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Uncovering the components and interactors of a novel cAMP signalling pathway and characterisation of its role in cytokinesis in Trypanosoma brucei

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cAMP-ing with sleeping sickness – potential drug target and mode of resistance

Human African trypanosomiasis (HAT), also known as sleeping sickness, is a lethal disease caused by the parasite Trypanosoma brucei. Current treatments cause serious side effects or are ineffective due to drug resistance.


Recent evidence indicated a role for cAMP metabolism in parasite proliferation and cell division. Inhibition of the enzymes that synthesise or degrade cAMP kill the parasite, clearly showing that cAMP metabolism comprises an excellent drug target against HAT. However, it is currently unknown how changes in cAMP concentrations translate to an observed cell division defect. To address this, scientists of the EU-funded TRYPCARPINTERACTORS (Uncovering the components and interactors of a novel cAMP signalling pathway and characterisation of its role in cytokinesis in Trypanosoma brucei) project set out to study the downstream cAMP effector proteins in trypanosomes. For this purpose, they developed a forward genetics approach that led to the identification of cAMP response proteins (CARPs). When these proteins were knocked down by RNAi, they induced resistance to elevated cAMP. Drug sensitivity assays validated a total of ten CARPs that potentially participate in the cAMP signalling cascades. Repression of at least one CARP resulted in a drastic cell division phenotype, comparable to that seen by genetic or pharmalogical manipulation of the intracellular cAMP concentration. Overall, researchers identified two phenotypes linked to extreme changes in cAMP concentrations, namely a block in cell division of bloodstream parasite forms and a disruption in social motility of parasite insect stage forms. Further analysis of CARPs and candidate interacting proteins is expected to unravel the pathways that mediate cAMP signaling in trypanosomatids. Collectively, the results of the TRYPCARPINTERACTORS study support current EU-funded attempts to target the cAMP modulating machinery as a means of treating HAT. The provided mechanistic insight underscores the importance of CARPs in trypanosome biology and their role in development of resistance to drugs modulating cAMP.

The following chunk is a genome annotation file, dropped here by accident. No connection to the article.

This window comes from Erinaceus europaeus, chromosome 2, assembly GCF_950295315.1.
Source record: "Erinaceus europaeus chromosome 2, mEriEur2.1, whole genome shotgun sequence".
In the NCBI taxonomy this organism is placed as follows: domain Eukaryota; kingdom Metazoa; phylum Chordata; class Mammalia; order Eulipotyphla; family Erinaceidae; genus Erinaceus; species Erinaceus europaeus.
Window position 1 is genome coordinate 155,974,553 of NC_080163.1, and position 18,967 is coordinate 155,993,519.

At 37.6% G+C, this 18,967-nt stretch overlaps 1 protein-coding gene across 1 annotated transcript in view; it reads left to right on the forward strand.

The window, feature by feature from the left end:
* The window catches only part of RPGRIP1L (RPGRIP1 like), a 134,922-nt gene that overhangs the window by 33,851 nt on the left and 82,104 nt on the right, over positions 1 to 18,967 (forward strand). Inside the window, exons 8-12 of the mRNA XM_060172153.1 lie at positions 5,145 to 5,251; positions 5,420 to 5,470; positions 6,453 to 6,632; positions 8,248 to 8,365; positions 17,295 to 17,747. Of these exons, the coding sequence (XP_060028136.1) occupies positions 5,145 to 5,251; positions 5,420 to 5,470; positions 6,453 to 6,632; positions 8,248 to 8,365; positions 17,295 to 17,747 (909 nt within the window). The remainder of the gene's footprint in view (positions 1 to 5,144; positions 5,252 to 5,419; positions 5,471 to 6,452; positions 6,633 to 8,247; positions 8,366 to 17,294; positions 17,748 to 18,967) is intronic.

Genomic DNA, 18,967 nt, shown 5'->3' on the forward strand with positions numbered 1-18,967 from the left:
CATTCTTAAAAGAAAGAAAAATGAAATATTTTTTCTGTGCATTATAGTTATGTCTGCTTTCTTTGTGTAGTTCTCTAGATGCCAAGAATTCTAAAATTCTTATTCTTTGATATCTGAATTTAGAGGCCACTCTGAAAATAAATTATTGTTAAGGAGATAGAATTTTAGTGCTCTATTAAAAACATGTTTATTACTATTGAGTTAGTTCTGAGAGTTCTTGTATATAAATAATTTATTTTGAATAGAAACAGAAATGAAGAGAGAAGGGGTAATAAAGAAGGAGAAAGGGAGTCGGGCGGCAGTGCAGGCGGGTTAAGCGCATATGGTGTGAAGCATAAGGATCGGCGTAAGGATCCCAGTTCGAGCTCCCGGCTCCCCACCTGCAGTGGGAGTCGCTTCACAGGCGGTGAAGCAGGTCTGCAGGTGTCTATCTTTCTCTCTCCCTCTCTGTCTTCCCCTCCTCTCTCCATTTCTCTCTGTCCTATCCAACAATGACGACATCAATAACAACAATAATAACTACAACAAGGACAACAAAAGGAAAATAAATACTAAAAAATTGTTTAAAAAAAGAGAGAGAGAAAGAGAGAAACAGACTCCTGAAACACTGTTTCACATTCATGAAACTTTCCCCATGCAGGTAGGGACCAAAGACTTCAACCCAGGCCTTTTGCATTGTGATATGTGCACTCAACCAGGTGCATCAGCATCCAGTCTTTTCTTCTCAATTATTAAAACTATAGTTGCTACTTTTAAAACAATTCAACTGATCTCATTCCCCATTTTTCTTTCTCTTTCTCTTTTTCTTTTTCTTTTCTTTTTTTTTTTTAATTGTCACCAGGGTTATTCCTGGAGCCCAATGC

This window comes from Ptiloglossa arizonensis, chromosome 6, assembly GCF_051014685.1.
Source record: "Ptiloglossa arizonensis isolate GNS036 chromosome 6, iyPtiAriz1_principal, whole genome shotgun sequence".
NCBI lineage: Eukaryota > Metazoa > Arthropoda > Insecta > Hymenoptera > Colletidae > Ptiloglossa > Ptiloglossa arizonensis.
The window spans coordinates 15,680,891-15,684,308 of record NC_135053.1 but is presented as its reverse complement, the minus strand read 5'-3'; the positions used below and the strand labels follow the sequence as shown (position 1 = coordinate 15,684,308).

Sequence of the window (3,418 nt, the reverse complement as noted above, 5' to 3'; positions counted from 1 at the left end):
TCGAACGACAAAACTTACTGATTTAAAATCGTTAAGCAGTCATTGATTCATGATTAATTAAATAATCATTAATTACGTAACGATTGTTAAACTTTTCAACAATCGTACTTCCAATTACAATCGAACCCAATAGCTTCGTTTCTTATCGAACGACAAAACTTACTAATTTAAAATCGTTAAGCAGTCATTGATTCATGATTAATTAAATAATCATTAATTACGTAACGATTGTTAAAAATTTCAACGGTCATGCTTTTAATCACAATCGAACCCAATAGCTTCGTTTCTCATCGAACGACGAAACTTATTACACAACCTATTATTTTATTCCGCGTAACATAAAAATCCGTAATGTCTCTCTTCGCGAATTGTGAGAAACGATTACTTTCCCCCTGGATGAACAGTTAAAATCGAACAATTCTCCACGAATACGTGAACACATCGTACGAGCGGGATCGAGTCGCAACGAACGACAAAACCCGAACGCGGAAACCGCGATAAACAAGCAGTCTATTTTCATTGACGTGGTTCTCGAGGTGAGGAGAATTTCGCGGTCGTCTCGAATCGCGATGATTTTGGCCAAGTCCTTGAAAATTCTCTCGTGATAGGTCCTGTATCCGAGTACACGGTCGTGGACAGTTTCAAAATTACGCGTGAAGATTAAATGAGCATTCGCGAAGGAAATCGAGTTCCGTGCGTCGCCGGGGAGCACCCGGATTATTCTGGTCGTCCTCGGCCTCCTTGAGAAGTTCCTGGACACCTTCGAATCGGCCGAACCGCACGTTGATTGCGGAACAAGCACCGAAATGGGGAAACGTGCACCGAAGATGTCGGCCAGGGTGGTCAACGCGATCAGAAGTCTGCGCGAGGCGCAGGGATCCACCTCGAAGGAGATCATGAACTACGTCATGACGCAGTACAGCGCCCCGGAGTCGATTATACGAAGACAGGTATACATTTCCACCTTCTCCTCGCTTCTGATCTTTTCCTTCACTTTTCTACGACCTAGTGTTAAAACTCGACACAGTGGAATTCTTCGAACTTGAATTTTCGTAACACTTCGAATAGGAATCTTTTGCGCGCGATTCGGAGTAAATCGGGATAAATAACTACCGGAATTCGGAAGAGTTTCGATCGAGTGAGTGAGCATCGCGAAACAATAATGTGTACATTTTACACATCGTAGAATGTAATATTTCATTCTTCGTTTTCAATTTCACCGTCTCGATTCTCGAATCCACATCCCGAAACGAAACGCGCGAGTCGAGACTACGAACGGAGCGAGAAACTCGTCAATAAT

Neglected tropical disease, Sleeping sickness, African Trypanosomiasis, Parasite, cell signaling, cyclic adenosine monophosphate, cAMP, cAMP response proteins genetic screening, genome-wide RNAi

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